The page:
‘Office Christmas Party:’ Advance Film Review

I find comedy sometimes hard to write about.  It’s difficult to explain why something did or did not make you laugh.  I like to think of myself as at least a somewhat cultured person with a sense of humor to match, but I have been known to laugh hysterically at internet fail videos which teach the valuable lesson that overweight people should never go anywhere near rope swings or trampolines.

What makes us laugh is an incredibly complex and subjective thing.  Sometimes, I can’t explain why something struck me as funny; it just did on a primal and instinctive level.  I know this makes me a bit of a weirdo, but there are comedies that I enjoy that I’ve never re-watched, because I fear I won’t think they’re funny on repeat viewings.  I remember distinctly thinking the second Austin Powers movie was one of the funniest films I’d ever seen and then sat mystified through a second viewing of it where none of the jokes worked for me at all.  How had I once thought any of this was funny?  I just stared at it in disbelief.

And then there are the problems that come specifically from feature film comedy, a different sort of animal than a TV sitcom.  A movie doesn’t always have to be The Maltese Falcon, but even the most unambitious films need a story that can sustain your interest for 85 minutes.  I think we’re in a time where TV comedy is a lot better than film comedy for that reason.  Not to put too fine of a point on it, but with any comedy, your mileage may vary.

That brings me to the new ensemble comedy, Office Christmas Party.  It’s the latest in a series of rowdy, R-rated comedies that have cropped up in the wake of The Hangover’s massive success a few years ago. 

Jason Bateman plays Josh, the recently divorced Chief Technical Officer at the Chicago office of a company called Zenotek.  His boss is Clay (TJ Miller), the oafish son of the company’s late founder.  Clay is the sort of ne’er do well that somehow always lands on his feet.  His sister Carol (Jennifer Aniston) is now the acting Zenotek CEO following their father’s death.  Carol shows up furious that quarterly growth is only 6.5% and demands that her brother immediately lay off 40% of his staff.  She also cancels the “nondenominational holiday mixer” the company was going to have later that night.  Clay strikes a deal with Carol that if he can win the business of high profile client Walter Davis (Courtney B. Vance), she will allow him to keep his staff intact.  Clay decides the best way to get Walter’s business is to invite him to the biggest company Christmas party the world has ever seen.

There are some fun ideas here.  The movie opens with some fun stuff about how corporate risk management has given us holiday parties that begin at 4:00 in the afternoon and don’t serve alcohol to avoid and liability. (The first shot in the film is of a table of drinks labeled “non-alcoholic mimosas.”)   The film also dares to touch base with the quarterly profits obsession that causes corporations to make bad short-term decisions to appease the shareholders.

Corporate risk aversion takes human form in Mary (Kate McKinnon), the head of Human Resources.  From her first appearance in which she’s wearing a ridiculous inclusive holiday sweater, McKinnon steals the movie.  She’s an even weirder version of Toby Flenderson from The Office.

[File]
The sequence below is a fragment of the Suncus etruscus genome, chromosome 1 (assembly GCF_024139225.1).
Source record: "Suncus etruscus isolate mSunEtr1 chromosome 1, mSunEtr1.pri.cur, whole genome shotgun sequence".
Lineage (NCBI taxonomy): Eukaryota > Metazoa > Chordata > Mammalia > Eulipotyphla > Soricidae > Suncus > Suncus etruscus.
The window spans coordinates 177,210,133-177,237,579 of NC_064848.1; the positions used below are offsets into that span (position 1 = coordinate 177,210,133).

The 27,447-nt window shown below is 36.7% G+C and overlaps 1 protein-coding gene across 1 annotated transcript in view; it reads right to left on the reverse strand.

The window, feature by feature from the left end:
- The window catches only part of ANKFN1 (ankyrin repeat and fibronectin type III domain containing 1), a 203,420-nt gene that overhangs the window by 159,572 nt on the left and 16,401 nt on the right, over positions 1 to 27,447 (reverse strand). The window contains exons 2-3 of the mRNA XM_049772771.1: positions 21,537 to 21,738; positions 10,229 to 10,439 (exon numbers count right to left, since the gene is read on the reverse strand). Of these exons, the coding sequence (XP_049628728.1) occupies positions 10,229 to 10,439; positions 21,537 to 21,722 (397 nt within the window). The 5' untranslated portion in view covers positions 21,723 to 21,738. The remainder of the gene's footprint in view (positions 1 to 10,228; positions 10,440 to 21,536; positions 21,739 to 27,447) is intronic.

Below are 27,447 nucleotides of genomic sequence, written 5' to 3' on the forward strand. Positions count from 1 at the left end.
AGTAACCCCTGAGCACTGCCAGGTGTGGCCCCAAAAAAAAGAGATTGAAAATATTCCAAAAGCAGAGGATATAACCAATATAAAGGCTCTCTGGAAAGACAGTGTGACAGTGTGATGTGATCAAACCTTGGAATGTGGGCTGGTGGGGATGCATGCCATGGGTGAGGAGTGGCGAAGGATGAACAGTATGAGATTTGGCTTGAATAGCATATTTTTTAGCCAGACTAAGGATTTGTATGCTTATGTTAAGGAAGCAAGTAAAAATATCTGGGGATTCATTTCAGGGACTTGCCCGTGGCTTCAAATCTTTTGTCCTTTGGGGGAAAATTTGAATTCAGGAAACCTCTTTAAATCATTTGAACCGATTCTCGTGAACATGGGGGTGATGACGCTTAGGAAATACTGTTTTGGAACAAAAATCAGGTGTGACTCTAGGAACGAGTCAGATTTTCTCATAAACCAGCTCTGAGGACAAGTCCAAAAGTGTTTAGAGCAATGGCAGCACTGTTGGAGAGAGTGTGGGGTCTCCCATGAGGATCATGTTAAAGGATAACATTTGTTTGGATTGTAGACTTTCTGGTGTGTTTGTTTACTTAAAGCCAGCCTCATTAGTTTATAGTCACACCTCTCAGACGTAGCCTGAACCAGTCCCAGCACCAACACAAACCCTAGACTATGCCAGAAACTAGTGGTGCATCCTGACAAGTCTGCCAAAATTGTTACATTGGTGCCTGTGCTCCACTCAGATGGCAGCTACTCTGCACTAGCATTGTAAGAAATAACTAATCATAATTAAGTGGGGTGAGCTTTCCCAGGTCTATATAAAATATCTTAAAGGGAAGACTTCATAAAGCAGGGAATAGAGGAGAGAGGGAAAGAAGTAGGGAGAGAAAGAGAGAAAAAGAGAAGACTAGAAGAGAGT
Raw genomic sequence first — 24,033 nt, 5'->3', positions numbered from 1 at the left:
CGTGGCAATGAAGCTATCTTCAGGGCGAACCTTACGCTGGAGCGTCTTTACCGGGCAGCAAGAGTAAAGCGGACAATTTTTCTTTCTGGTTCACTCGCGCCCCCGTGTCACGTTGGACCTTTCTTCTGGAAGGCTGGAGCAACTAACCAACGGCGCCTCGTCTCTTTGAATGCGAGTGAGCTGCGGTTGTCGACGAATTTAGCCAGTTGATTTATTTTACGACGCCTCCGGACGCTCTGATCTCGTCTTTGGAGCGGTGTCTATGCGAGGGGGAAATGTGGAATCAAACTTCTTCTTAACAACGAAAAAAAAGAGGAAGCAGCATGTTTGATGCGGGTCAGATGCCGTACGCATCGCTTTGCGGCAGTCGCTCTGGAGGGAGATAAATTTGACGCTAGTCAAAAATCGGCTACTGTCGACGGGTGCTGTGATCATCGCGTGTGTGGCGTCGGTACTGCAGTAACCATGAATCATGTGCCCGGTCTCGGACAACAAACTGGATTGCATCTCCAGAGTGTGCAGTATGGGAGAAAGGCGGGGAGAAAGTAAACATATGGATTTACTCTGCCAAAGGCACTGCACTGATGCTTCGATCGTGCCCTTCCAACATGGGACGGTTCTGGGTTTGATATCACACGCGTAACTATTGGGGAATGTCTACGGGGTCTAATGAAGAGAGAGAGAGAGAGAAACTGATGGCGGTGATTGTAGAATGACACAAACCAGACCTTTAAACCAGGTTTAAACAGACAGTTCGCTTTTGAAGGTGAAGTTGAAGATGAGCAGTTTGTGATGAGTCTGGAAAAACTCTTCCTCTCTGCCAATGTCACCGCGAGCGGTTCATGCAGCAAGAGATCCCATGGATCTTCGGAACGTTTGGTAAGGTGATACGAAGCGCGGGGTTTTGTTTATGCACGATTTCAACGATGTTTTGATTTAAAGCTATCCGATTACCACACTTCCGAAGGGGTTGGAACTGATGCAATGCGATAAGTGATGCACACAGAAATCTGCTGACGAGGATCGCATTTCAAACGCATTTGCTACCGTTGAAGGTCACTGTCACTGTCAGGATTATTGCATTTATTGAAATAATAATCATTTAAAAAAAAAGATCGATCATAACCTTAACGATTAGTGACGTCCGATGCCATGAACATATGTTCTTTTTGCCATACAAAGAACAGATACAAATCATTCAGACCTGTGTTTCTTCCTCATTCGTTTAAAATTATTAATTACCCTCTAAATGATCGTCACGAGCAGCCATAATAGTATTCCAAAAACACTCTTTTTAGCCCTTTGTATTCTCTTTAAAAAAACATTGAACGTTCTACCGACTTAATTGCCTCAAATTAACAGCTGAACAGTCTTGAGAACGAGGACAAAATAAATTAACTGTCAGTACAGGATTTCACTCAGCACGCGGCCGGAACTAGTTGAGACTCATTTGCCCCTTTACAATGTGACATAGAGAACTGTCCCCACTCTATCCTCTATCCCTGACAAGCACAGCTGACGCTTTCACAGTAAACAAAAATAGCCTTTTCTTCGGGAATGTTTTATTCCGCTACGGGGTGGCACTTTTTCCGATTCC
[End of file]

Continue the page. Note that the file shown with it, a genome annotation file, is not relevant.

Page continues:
Of course, the office party gets out of hand quickly, thanks in part to some cocaine that makes its way into a snow blower.  I think it’s going to depend on your individual taste how funny you think the party is.  I appreciated that directors Josh Gordon and Will Speck keep the debauchery at arm's length.  This is a movie that could easily wallow in its own gross-out capacity but doesn’t.  I was kind of delighted that nobody threw up or pooped on anybody else.  For myself, the party gets less interesting the more over the top and surreal it gets.  I just don’t think people could toss a vending machine out of a high-rise office building in downtown Chicago without the police paying them a visit.  By the time a man is dressed as Jesus riding a horse through the office, the film wisely moves its third act to another location.

Office Christmas Party isn’t a great comedy by any stretch of the imagination, but I think it works pretty well for a couple of reasons.  The first is TJ Miller’s character, Clay, and the decision to make him a nice guy.  So often in films like this, the stunted man-baby character is a mean-spirited a-hole that sinks the good will you need for comedy to be fun.  Clay is a genuinely nice person who cares about the people who work for him.  He desperately wants to save their jobs. Miller is probably most well known at this point for HBO’s Silicon Valley (or possibly Deadpool).  On that show, he plays an obnoxiously deluded venture capitalist, a choice that would have made Office Christmas Party a cheerless slog.  Liking Clay makes the film more likable.

The other reason is the great, off-kilter work of Kate McKinnon.  I didn’t find her all that funny in Ghostbusters when other people were hailing her, but here the oddness seems way more grounded in reality and it works.  As the film progresses and more details about Mary emerge (She once reported herself for sexual harassment.), the character builds some really nice comic momentum.  She’s very, very funny.  The film’s also a who’s who of comedy character actors like Matt Walsh, Jillian Bell, Randall Park, Vanessa Bayer and Fortune Feimster.  Nobody will probably ever use Olivia Munn as well as Aaron Sorkin did in The Newsroom, but I was disappointed she didn’t get more fun stuff to do.

Is Office Christmas Party a new holiday classic?  Probably not.  But I found it to be a surprisingly fun party that had the good sense to go home long before some really bad choices could get made.  Your mileage may vary.

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